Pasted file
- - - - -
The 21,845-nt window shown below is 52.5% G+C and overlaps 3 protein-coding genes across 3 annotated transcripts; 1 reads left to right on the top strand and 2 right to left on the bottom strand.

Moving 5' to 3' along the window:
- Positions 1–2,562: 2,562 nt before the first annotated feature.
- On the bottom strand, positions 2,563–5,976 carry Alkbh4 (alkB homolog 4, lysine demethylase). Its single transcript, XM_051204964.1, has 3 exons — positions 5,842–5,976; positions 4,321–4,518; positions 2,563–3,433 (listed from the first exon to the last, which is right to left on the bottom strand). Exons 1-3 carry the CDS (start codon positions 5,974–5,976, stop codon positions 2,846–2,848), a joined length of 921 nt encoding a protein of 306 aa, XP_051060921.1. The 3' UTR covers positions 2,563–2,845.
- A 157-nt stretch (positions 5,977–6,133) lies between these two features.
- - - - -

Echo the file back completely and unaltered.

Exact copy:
The 21,845-nt window shown below is 52.5% G+C and overlaps 3 protein-coding genes across 3 annotated transcripts; 1 reads left to right on the top strand and 2 right to left on the bottom strand.

Moving 5' to 3' along the window:
- Positions 1–2,562: 2,562 nt before the first annotated feature.
- On the bottom strand, positions 2,563–5,976 carry Alkbh4 (alkB homolog 4, lysine demethylase). Its single transcript, XM_051204964.1, has 3 exons — positions 5,842–5,976; positions 4,321–4,518; positions 2,563–3,433 (listed from the first exon to the last, which is right to left on the bottom strand). Exons 1-3 carry the CDS (start codon positions 5,974–5,976, stop codon positions 2,846–2,848), a joined length of 921 nt encoding a protein of 306 aa, XP_051060921.1. The 3' UTR covers positions 2,563–2,845.
- A 157-nt stretch (positions 5,977–6,133) lies between these two features.